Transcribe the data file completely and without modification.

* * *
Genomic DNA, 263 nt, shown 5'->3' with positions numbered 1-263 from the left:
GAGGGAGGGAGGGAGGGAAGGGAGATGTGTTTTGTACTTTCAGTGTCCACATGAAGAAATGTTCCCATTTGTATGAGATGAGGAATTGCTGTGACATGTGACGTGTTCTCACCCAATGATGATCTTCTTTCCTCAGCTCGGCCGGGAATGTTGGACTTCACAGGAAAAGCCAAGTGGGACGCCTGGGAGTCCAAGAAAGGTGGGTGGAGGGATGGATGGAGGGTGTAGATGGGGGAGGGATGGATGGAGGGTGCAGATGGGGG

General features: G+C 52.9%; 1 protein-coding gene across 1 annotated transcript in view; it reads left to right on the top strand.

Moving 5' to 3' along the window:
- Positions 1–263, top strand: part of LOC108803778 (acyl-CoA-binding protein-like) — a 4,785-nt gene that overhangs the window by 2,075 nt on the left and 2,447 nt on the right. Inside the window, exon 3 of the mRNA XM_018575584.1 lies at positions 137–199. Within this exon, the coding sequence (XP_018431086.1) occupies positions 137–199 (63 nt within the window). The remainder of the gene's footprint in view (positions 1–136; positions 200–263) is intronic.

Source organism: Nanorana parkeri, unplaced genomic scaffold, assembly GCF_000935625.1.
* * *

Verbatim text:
Genomic DNA, 263 nt, shown 5'->3' with positions numbered 1-263 from the left:
GAGGGAGGGAGGGAGGGAAGGGAGATGTGTTTTGTACTTTCAGTGTCCACATGAAGAAATGTTCCCATTTGTATGAGATGAGGAATTGCTGTGACATGTGACGTGTTCTCACCCAATGATGATCTTCTTTCCTCAGCTCGGCCGGGAATGTTGGACTTCACAGGAAAAGCCAAGTGGGACGCCTGGGAGTCCAAGAAAGGTGGGTGGAGGGATGGATGGAGGGTGTAGATGGGGGAGGGATGGATGGAGGGTGCAGATGGGGG

General features: G+C 52.9%; 1 protein-coding gene across 1 annotated transcript in view; it reads left to right on the top strand.

Moving 5' to 3' along the window:
- Positions 1–263, top strand: part of LOC108803778 (acyl-CoA-binding protein-like) — a 4,785-nt gene that overhangs the window by 2,075 nt on the left and 2,447 nt on the right. Inside the window, exon 3 of the mRNA XM_018575584.1 lies at positions 137–199. Within this exon, the coding sequence (XP_018431086.1) occupies positions 137–199 (63 nt within the window). The remainder of the gene's footprint in view (positions 1–136; positions 200–263) is intronic.

Source organism: Nanorana parkeri, unplaced genomic scaffold, assembly GCF_000935625.1.